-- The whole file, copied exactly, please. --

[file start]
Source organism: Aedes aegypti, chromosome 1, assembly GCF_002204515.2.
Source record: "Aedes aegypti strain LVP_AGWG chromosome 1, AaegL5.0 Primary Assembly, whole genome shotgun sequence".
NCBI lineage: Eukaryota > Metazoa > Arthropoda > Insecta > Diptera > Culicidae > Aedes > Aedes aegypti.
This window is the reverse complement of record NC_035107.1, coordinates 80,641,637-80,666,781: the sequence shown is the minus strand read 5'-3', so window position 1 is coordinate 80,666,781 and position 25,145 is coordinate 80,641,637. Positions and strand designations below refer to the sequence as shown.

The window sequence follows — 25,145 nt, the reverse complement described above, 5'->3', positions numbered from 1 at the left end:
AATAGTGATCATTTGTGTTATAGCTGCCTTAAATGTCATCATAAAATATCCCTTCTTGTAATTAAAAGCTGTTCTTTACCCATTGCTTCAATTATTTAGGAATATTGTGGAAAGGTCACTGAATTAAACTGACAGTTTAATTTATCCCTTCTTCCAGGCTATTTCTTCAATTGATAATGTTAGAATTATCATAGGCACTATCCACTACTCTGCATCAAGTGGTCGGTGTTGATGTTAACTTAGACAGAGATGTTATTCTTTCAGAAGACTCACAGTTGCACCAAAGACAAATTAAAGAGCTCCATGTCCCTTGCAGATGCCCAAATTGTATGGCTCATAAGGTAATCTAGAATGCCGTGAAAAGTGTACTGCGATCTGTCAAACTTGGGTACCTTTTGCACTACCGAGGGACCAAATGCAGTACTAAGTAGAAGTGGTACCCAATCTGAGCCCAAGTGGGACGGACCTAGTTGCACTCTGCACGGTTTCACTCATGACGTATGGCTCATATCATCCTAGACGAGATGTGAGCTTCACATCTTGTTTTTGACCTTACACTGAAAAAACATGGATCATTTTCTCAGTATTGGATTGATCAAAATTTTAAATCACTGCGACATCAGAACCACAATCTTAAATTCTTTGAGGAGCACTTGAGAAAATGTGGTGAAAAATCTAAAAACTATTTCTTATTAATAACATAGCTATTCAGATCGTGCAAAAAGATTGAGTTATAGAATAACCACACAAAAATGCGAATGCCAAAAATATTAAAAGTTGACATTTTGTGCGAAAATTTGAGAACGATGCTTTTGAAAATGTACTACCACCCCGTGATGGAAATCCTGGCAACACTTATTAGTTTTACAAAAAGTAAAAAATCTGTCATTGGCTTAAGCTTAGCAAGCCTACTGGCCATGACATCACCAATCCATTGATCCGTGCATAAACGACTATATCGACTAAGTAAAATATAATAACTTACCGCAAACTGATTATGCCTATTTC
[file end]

Source organism: Aedes aegypti, chromosome 1, assembly GCF_002204515.2.
Source record: "Aedes aegypti strain LVP_AGWG chromosome 1, AaegL5.0 Primary Assembly, whole genome shotgun sequence".
NCBI lineage: Eukaryota > Metazoa > Arthropoda > Insecta > Diptera > Culicidae > Aedes > Aedes aegypti.
This window is the reverse complement of record NC_035107.1, coordinates 80,641,637-80,666,781: the sequence shown is the minus strand read 5'-3', so window position 1 is coordinate 80,666,781 and position 25,145 is coordinate 80,641,637. Positions and strand designations below refer to the sequence as shown.

The window sequence follows — 25,145 nt, the reverse complement described above, 5'->3', positions numbered from 1 at the left end:
AATAGTGATCATTTGTGTTATAGCTGCCTTAAATGTCATCATAAAATATCCCTTCTTGTAATTAAAAGCTGTTCTTTACCCATTGCTTCAATTATTTAGGAATATTGTGGAAAGGTCACTGAATTAAACTGACAGTTTAATTTATCCCTTCTTCCAGGCTATTTCTTCAATTGATAATGTTAGAATTATCATAGGCACTATCCACTACTCTGCATCAAGTGGTCGGTGTTGATGTTAACTTAGACAGAGATGTTATTCTTTCAGAAGACTCACAGTTGCACCAAAGACAAATTAAAGAGCTCCATGTCCCTTGCAGATGCCCAAATTGTATGGCTCATAAGGTAATCTAGAATGCCGTGAAAAGTGTACTGCGATCTGTCAAACTTGGGTACCTTTTGCACTACCGAGGGACCAAATGCAGTACTAAGTAGAAGTGGTACCCAATCTGAGCCCAAGTGGGACGGACCTAGTTGCACTCTGCACGGTTTCACTCATGACGTATGGCTCATATCATCCTAGACGAGATGTGAGCTTCACATCTTGTTTTTGACCTTACACTGAAAAAACATGGATCATTTTCTCAGTATTGGATTGATCAAAATTTTAAATCACTGCGACATCAGAACCACAATCTTAAATTCTTTGAGGAGCACTTGAGAAAATGTGGTGAAAAATCTAAAAACTATTTCTTATTAATAACATAGCTATTCAGATCGTGCAAAAAGATTGAGTTATAGAATAACCACACAAAAATGCGAATGCCAAAAATATTAAAAGTTGACATTTTGTGCGAAAATTTGAGAACGATGCTTTTGAAAATGTACTACCACCCCGTGATGGAAATCCTGGCAACACTTATTAGTTTTACAAAAAGTAAAAAATCTGTCATTGGCTTAAGCTTAGCAAGCCTACTGGCCATGACATCACCAATCCATTGATCCGTGCATAAACGACTATATCGACTAAGTAAAATATAATAACTTACCGCAAACTGATTATGCCTATTTC